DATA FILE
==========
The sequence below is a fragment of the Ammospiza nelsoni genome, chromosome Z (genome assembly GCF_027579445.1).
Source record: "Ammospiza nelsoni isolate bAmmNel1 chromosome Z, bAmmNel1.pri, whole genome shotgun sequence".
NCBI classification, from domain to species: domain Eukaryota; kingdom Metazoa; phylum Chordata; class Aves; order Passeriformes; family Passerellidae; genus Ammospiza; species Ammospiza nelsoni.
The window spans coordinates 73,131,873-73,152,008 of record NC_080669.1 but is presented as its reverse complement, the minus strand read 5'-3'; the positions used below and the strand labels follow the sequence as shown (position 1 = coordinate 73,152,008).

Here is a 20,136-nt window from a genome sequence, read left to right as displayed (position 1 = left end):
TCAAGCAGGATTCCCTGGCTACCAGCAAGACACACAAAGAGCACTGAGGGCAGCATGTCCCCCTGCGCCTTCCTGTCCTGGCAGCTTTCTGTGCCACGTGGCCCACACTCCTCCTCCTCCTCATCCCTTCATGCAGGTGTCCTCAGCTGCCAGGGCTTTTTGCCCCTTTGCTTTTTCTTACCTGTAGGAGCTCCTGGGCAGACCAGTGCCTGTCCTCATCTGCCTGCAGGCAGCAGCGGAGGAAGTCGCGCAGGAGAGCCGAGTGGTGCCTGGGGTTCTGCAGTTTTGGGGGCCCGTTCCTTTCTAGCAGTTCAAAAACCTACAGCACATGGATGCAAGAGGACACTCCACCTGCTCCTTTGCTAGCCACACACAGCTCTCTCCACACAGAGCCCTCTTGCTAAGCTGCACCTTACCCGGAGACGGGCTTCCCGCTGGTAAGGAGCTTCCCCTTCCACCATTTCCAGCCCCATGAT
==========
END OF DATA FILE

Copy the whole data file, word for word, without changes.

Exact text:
The sequence below is a fragment of the Ammospiza nelsoni genome, chromosome Z (genome assembly GCF_027579445.1).
Source record: "Ammospiza nelsoni isolate bAmmNel1 chromosome Z, bAmmNel1.pri, whole genome shotgun sequence".
NCBI classification, from domain to species: domain Eukaryota; kingdom Metazoa; phylum Chordata; class Aves; order Passeriformes; family Passerellidae; genus Ammospiza; species Ammospiza nelsoni.
The window spans coordinates 73,131,873-73,152,008 of record NC_080669.1 but is presented as its reverse complement, the minus strand read 5'-3'; the positions used below and the strand labels follow the sequence as shown (position 1 = coordinate 73,152,008).

Here is a 20,136-nt window from a genome sequence, read left to right as displayed (position 1 = left end):
TCAAGCAGGATTCCCTGGCTACCAGCAAGACACACAAAGAGCACTGAGGGCAGCATGTCCCCCTGCGCCTTCCTGTCCTGGCAGCTTTCTGTGCCACGTGGCCCACACTCCTCCTCCTCCTCATCCCTTCATGCAGGTGTCCTCAGCTGCCAGGGCTTTTTGCCCCTTTGCTTTTTCTTACCTGTAGGAGCTCCTGGGCAGACCAGTGCCTGTCCTCATCTGCCTGCAGGCAGCAGCGGAGGAAGTCGCGCAGGAGAGCCGAGTGGTGCCTGGGGTTCTGCAGTTTTGGGGGCCCGTTCCTTTCTAGCAGTTCAAAAACCTACAGCACATGGATGCAAGAGGACACTCCACCTGCTCCTTTGCTAGCCACACACAGCTCTCTCCACACAGAGCCCTCTTGCTAAGCTGCACCTTACCCGGAGACGGGCTTCCCGCTGGTAAGGAGCTTCCCCTTCCACCATTTCCAGCCCCATGAT